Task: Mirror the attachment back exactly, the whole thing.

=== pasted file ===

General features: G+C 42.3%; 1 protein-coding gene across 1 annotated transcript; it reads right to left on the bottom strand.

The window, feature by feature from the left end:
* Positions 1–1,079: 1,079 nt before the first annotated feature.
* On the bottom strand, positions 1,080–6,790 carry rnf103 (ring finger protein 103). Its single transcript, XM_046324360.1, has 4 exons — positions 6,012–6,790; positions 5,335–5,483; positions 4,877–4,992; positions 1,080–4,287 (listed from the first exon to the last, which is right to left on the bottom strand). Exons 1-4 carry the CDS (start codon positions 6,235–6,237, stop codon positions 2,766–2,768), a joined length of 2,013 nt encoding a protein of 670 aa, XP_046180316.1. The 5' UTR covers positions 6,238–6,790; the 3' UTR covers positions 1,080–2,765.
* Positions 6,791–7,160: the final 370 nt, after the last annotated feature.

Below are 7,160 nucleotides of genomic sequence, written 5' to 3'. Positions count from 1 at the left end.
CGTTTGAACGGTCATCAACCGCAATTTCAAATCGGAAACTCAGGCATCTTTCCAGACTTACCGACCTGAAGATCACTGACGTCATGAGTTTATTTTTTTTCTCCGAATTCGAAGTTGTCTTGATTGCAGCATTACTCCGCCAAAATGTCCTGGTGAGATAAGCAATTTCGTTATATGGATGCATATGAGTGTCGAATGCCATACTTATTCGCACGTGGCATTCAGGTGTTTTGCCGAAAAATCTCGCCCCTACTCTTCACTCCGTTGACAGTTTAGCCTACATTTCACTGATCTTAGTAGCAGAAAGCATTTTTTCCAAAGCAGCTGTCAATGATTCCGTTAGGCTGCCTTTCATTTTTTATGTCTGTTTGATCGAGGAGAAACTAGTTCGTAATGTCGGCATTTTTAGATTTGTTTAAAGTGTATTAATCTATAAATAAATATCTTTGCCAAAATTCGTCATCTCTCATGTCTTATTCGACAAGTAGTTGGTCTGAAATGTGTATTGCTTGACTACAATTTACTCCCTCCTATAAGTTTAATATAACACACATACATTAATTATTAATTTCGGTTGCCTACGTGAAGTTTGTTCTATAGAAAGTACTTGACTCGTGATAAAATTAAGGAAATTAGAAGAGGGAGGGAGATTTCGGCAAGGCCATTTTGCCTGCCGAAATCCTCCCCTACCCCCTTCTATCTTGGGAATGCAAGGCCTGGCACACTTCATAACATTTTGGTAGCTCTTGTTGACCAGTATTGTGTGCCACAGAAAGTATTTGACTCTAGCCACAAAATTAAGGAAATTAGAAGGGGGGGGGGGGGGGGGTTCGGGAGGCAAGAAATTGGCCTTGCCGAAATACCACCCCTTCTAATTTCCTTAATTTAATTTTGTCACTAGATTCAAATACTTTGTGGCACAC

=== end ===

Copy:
General features: G+C 42.3%; 1 protein-coding gene across 1 annotated transcript; it reads right to left on the bottom strand.

The window, feature by feature from the left end:
* Positions 1–1,079: 1,079 nt before the first annotated feature.
* On the bottom strand, positions 1,080–6,790 carry rnf103 (ring finger protein 103). Its single transcript, XM_046324360.1, has 4 exons — positions 6,012–6,790; positions 5,335–5,483; positions 4,877–4,992; positions 1,080–4,287 (listed from the first exon to the last, which is right to left on the bottom strand). Exons 1-4 carry the CDS (start codon positions 6,235–6,237, stop codon positions 2,766–2,768), a joined length of 2,013 nt encoding a protein of 670 aa, XP_046180316.1. The 5' UTR covers positions 6,238–6,790; the 3' UTR covers positions 1,080–2,765.
* Positions 6,791–7,160: the final 370 nt, after the last annotated feature.

Below are 7,160 nucleotides of genomic sequence, written 5' to 3'. Positions count from 1 at the left end.
CGTTTGAACGGTCATCAACCGCAATTTCAAATCGGAAACTCAGGCATCTTTCCAGACTTACCGACCTGAAGATCACTGACGTCATGAGTTTATTTTTTTTCTCCGAATTCGAAGTTGTCTTGATTGCAGCATTACTCCGCCAAAATGTCCTGGTGAGATAAGCAATTTCGTTATATGGATGCATATGAGTGTCGAATGCCATACTTATTCGCACGTGGCATTCAGGTGTTTTGCCGAAAAATCTCGCCCCTACTCTTCACTCCGTTGACAGTTTAGCCTACATTTCACTGATCTTAGTAGCAGAAAGCATTTTTTCCAAAGCAGCTGTCAATGATTCCGTTAGGCTGCCTTTCATTTTTTATGTCTGTTTGATCGAGGAGAAACTAGTTCGTAATGTCGGCATTTTTAGATTTGTTTAAAGTGTATTAATCTATAAATAAATATCTTTGCCAAAATTCGTCATCTCTCATGTCTTATTCGACAAGTAGTTGGTCTGAAATGTGTATTGCTTGACTACAATTTACTCCCTCCTATAAGTTTAATATAACACACATACATTAATTATTAATTTCGGTTGCCTACGTGAAGTTTGTTCTATAGAAAGTACTTGACTCGTGATAAAATTAAGGAAATTAGAAGAGGGAGGGAGATTTCGGCAAGGCCATTTTGCCTGCCGAAATCCTCCCCTACCCCCTTCTATCTTGGGAATGCAAGGCCTGGCACACTTCATAACATTTTGGTAGCTCTTGTTGACCAGTATTGTGTGCCACAGAAAGTATTTGACTCTAGCCACAAAATTAAGGAAATTAGAAGGGGGGGGGGGGGGGGGTTCGGGAGGCAAGAAATTGGCCTTGCCGAAATACCACCCCTTCTAATTTCCTTAATTTAATTTTGTCACTAGATTCAAATACTTTGTGGCACAC